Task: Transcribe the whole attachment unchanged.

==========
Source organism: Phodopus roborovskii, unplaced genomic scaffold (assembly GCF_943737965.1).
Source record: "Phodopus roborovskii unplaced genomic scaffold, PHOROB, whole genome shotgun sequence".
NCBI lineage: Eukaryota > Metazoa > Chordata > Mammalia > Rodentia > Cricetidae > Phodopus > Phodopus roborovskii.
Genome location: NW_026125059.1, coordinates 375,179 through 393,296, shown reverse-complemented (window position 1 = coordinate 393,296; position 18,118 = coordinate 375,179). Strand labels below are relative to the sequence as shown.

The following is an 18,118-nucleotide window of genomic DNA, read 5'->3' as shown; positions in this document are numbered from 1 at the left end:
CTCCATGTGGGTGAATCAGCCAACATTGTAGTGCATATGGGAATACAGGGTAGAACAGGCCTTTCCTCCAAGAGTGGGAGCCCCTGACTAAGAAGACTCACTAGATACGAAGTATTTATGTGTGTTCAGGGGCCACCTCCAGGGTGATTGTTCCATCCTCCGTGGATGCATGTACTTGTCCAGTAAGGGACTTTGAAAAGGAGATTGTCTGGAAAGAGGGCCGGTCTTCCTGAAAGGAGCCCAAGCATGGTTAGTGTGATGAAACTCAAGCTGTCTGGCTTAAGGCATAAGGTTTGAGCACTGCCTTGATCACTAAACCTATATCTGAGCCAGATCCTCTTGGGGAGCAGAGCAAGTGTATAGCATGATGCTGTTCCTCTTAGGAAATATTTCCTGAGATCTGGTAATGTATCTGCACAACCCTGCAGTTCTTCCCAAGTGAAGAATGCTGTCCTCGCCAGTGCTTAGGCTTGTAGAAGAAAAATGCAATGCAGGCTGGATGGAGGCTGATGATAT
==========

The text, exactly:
Source organism: Phodopus roborovskii, unplaced genomic scaffold (assembly GCF_943737965.1).
Source record: "Phodopus roborovskii unplaced genomic scaffold, PHOROB, whole genome shotgun sequence".
NCBI lineage: Eukaryota > Metazoa > Chordata > Mammalia > Rodentia > Cricetidae > Phodopus > Phodopus roborovskii.
Genome location: NW_026125059.1, coordinates 375,179 through 393,296, shown reverse-complemented (window position 1 = coordinate 393,296; position 18,118 = coordinate 375,179). Strand labels below are relative to the sequence as shown.

The following is an 18,118-nucleotide window of genomic DNA, read 5'->3' as shown; positions in this document are numbered from 1 at the left end:
CTCCATGTGGGTGAATCAGCCAACATTGTAGTGCATATGGGAATACAGGGTAGAACAGGCCTTTCCTCCAAGAGTGGGAGCCCCTGACTAAGAAGACTCACTAGATACGAAGTATTTATGTGTGTTCAGGGGCCACCTCCAGGGTGATTGTTCCATCCTCCGTGGATGCATGTACTTGTCCAGTAAGGGACTTTGAAAAGGAGATTGTCTGGAAAGAGGGCCGGTCTTCCTGAAAGGAGCCCAAGCATGGTTAGTGTGATGAAACTCAAGCTGTCTGGCTTAAGGCATAAGGTTTGAGCACTGCCTTGATCACTAAACCTATATCTGAGCCAGATCCTCTTGGGGAGCAGAGCAAGTGTATAGCATGATGCTGTTCCTCTTAGGAAATATTTCCTGAGATCTGGTAATGTATCTGCACAACCCTGCAGTTCTTCCCAAGTGAAGAATGCTGTCCTCGCCAGTGCTTAGGCTTGTAGAAGAAAAATGCAATGCAGGCTGGATGGAGGCTGATGATAT